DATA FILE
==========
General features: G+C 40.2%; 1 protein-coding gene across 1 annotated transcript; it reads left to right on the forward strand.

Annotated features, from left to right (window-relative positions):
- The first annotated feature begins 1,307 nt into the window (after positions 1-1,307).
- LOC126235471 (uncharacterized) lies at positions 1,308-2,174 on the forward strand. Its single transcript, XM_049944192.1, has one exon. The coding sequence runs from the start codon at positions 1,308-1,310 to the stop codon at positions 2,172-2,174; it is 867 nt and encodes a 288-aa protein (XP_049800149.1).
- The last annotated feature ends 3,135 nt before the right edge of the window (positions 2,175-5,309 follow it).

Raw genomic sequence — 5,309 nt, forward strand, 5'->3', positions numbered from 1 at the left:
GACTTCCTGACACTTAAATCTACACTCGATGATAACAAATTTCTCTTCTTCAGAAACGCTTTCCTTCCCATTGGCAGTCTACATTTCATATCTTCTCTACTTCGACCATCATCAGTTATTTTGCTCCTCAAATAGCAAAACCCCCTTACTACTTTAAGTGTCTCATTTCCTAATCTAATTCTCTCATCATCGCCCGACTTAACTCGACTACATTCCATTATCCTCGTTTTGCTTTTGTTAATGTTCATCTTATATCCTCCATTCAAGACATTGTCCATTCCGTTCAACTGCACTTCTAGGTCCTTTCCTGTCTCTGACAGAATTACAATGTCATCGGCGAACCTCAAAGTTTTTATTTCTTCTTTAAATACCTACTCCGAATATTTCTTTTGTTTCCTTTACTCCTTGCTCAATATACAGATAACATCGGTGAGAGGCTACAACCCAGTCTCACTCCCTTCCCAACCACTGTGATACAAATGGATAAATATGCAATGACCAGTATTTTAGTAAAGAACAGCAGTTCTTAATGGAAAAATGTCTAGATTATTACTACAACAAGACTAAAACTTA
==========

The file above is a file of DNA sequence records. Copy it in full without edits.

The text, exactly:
General features: G+C 40.2%; 1 protein-coding gene across 1 annotated transcript; it reads left to right on the forward strand.

Annotated features, from left to right (window-relative positions):
- The first annotated feature begins 1,307 nt into the window (after positions 1-1,307).
- LOC126235471 (uncharacterized) lies at positions 1,308-2,174 on the forward strand. Its single transcript, XM_049944192.1, has one exon. The coding sequence runs from the start codon at positions 1,308-1,310 to the stop codon at positions 2,172-2,174; it is 867 nt and encodes a 288-aa protein (XP_049800149.1).
- The last annotated feature ends 3,135 nt before the right edge of the window (positions 2,175-5,309 follow it).

Raw genomic sequence — 5,309 nt, forward strand, 5'->3', positions numbered from 1 at the left:
GACTTCCTGACACTTAAATCTACACTCGATGATAACAAATTTCTCTTCTTCAGAAACGCTTTCCTTCCCATTGGCAGTCTACATTTCATATCTTCTCTACTTCGACCATCATCAGTTATTTTGCTCCTCAAATAGCAAAACCCCCTTACTACTTTAAGTGTCTCATTTCCTAATCTAATTCTCTCATCATCGCCCGACTTAACTCGACTACATTCCATTATCCTCGTTTTGCTTTTGTTAATGTTCATCTTATATCCTCCATTCAAGACATTGTCCATTCCGTTCAACTGCACTTCTAGGTCCTTTCCTGTCTCTGACAGAATTACAATGTCATCGGCGAACCTCAAAGTTTTTATTTCTTCTTTAAATACCTACTCCGAATATTTCTTTTGTTTCCTTTACTCCTTGCTCAATATACAGATAACATCGGTGAGAGGCTACAACCCAGTCTCACTCCCTTCCCAACCACTGTGATACAAATGGATAAATATGCAATGACCAGTATTTTAGTAAAGAACAGCAGTTCTTAATGGAAAAATGTCTAGATTATTACTACAACAAGACTAAAACTTA